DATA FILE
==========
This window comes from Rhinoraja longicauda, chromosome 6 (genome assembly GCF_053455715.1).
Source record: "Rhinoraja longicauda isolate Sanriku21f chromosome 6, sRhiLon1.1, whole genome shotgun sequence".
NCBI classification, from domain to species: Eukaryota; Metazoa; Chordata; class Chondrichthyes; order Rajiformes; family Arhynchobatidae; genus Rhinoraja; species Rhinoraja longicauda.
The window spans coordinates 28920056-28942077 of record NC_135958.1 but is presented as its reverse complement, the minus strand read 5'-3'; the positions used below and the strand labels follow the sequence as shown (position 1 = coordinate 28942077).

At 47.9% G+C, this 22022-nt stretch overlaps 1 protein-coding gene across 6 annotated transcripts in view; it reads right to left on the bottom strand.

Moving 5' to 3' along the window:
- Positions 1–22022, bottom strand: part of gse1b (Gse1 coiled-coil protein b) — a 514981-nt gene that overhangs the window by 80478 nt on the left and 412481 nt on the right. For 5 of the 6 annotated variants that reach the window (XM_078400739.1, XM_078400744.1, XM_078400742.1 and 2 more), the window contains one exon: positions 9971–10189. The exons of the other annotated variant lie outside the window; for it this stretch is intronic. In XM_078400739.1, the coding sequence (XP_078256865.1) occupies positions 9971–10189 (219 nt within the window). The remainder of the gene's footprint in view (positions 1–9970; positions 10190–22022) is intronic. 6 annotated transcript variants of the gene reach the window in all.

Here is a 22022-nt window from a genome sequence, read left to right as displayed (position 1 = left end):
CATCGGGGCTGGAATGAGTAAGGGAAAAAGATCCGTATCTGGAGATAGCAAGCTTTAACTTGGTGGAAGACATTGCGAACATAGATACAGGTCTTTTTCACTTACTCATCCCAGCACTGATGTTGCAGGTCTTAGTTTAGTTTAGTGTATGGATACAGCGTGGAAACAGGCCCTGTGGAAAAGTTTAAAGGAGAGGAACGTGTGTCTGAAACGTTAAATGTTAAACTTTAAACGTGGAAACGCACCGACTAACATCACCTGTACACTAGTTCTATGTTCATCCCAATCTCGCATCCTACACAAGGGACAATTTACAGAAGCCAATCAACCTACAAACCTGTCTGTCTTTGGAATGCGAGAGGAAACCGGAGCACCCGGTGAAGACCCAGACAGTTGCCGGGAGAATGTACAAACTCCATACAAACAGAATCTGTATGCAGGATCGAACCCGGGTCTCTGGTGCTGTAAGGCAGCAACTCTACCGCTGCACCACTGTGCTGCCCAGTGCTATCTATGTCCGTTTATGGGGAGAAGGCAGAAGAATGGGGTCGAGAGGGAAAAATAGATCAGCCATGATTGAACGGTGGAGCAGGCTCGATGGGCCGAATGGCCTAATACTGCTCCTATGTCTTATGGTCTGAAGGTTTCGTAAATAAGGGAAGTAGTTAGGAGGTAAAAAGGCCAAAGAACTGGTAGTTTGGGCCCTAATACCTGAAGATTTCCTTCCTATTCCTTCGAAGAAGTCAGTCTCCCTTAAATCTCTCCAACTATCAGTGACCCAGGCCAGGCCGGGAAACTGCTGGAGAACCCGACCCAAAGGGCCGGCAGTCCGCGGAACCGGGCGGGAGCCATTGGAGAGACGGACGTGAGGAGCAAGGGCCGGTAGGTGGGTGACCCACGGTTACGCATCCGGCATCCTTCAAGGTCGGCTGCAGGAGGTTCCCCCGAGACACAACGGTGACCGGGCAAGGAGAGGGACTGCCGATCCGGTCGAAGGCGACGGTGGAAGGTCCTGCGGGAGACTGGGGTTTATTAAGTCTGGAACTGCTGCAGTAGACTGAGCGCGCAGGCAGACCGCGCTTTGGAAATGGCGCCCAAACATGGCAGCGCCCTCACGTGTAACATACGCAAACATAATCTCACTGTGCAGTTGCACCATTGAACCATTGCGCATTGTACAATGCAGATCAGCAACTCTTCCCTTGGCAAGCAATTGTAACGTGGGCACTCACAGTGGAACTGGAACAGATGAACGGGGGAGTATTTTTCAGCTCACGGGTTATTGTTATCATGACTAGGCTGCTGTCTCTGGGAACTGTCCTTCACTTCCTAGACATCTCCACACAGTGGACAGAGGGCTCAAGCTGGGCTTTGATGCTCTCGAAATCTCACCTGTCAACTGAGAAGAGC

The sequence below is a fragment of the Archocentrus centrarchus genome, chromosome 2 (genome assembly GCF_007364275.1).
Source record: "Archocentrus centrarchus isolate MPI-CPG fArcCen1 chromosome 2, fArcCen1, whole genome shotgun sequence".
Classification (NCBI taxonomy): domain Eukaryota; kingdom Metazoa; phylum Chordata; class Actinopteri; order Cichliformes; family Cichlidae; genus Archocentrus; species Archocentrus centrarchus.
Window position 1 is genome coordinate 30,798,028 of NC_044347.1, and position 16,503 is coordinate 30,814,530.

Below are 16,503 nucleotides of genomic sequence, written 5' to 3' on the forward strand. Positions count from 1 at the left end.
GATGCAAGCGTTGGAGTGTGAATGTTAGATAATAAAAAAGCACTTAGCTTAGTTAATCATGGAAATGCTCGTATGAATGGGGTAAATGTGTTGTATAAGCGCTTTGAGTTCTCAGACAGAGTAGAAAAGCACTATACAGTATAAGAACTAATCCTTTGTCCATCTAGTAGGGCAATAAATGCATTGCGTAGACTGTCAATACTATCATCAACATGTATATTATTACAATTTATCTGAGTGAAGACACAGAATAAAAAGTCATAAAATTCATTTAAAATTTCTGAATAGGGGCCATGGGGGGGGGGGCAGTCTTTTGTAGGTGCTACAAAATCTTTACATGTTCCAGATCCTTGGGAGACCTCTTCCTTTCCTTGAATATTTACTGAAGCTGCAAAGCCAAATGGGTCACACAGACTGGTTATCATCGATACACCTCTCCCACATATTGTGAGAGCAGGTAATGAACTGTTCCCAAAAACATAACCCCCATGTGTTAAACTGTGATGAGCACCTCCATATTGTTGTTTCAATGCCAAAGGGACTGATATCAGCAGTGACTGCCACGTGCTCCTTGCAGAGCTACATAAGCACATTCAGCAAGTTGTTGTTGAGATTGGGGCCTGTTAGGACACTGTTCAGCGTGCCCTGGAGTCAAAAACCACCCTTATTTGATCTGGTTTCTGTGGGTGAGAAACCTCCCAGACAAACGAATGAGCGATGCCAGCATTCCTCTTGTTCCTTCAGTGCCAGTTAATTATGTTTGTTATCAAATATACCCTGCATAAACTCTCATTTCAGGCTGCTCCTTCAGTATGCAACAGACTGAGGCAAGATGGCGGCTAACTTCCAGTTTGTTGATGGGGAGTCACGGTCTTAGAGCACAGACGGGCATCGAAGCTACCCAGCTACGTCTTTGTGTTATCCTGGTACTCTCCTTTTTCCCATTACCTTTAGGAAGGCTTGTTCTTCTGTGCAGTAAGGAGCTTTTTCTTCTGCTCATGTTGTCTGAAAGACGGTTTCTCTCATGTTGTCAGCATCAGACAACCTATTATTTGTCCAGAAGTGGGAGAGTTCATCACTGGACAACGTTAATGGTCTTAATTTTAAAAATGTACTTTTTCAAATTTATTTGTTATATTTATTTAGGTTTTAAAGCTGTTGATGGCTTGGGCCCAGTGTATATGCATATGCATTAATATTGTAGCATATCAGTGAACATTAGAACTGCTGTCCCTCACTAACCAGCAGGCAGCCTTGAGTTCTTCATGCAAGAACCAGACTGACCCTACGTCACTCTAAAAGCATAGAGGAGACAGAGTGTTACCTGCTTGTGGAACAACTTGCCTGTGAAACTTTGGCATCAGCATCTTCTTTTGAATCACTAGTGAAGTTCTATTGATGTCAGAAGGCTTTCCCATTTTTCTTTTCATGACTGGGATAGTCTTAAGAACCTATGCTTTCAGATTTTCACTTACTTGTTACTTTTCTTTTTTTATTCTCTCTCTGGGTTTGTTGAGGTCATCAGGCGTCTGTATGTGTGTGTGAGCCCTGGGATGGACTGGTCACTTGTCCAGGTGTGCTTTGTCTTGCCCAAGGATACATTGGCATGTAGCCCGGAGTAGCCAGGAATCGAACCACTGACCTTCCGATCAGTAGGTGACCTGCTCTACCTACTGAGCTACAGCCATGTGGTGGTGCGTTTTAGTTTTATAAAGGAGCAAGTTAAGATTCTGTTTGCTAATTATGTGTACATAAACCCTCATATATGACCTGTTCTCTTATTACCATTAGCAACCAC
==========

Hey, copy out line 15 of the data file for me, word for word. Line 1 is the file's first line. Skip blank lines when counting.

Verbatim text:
GATGCAAGCGTTGGAGTGTGAATGTTAGATAATAAAAAAGCACTTAGCTTAGTTAATCATGGAAATGCTCGTATGAATGGGGTAAATGTGTTGTATAAGCGCTTTGAGTTCTCAGACAGAGTAGAAAAGCACTATACAGTATAAGAACTAATCCTTTGTCCATCTAGTAGGGCAATAAATGCATTGCGTAGACTGTCAATACTATCATCAACATGTATATTATTACAATTTATCTGAGTGAAGACACAGAATAAAAAGTCATAAAATTCATTTAAAATTTCTGAATAGGGGCCATGGGGGGGGGGGCAGTCTTTTGTAGGTGCTACAAAATCTTTACATGTTCCAGATCCTTGGGAGACCTCTTCCTTTCCTTGAATATTTACTGAAGCTGCAAAGCCAAATGGGTCACACAGACTGGTTATCATCGATACACCTCTCCCACATATTGTGAGAGCAGGTAATGAACTGTTCCCAAAAACATAACCCCCATGTGTTAAACTGTGATGAGCACCTCCATATTGTTGTTTCAATGCCAAAGGGACTGATATCAGCAGTGACTGCCACGTGCTCCTTGCAGAGCTACATAAGCACATTCAGCAAGTTGTTGTTGAGATTGGGGCCTGTTAGGACACTGTTCAGCGTGCCCTGGAGTCAAAAACCACCCTTATTTGATCTGGTTTCTGTGGGTGAGAAACCTCCCAGACAAACGAATGAGCGATGCCAGCATTCCTCTTGTTCCTTCAGTGCCAGTTAATTATGTTTGTTATCAAATATACCCTGCATAAACTCTCATTTCAGGCTGCTCCTTCAGTATGCAACAGACTGAGGCAAGATGGCGGCTAACTTCCAGTTTGTTGATGGGGAGTCACGGTCTTAGAGCACAGACGGGCATCGAAGCTACCCAGCTACGTCTTTGTGTTATCCTGGTACTCTCCTTTTTCCCATTACCTTTAGGAAGGCTTGTTCTTCTGTGCAGTAAGGAGCTTTTTCTTCTGCTCATGTTGTCTGAAAGACGGTTTCTCTCATGTTGTCAGCATCAGACAACCTATTATTTGTCCAGAAGTGGGAGAGTTCATCACTGGACAACGTTAATGGTCTTAATTTTAAAAATGTACTTTTTCAAATTTATTTGTTATATTTATTTAGGTTTTAAAGCTGTTGATGGCTTGGGCCCAGTGTATATGCATATGCATTAATATTGTAGCATATCAGTGAACATTAGAACTGCTGTCCCTCACTAACCAGCAGGCAGCCTTGAGTTCTTCATGCAAGAACCAGACTGACCCTACGTCACTCTAAAAGCATAGAGGAGACAGAGTGTTACCTGCTTGTGGAACAACTTGCCTGTGAAACTTTGGCATCAGCATCTTCTTTTGAATCACTAGTGAAGTTCTATTGATGTCAGAAGGCTTTCCCATTTTTCTTTTCATGACTGGGATAGTCTTAAGAACCTATGCTTTCAGATTTTCACTTACTTGTTACTTTTCTTTTTTTATTCTCTCTCTGGGTTTGTTGAGGTCATCAGGCGTCTGTATGTGTGTGTGAGCCCTGGGATGGACTGGTCACTTGTCCAGGTGTGCTTTGTCTTGCCCAAGGATACATTGGCATGTAGCCCGGAGTAGCCAGGAATCGAACCACTGACCTTCCGATCAGTAGGTGACCTGCTCTACCTACTGAGCTACAGCCATGTGGTGGTGCGTTTTAGTTTTATAAAGGAGCAAGTTAAGATTCTGTTTGCTAATTATGTGTACATAAACCCTCATATATGACCTGTTCTCTTATTACCATTAGCAACCAC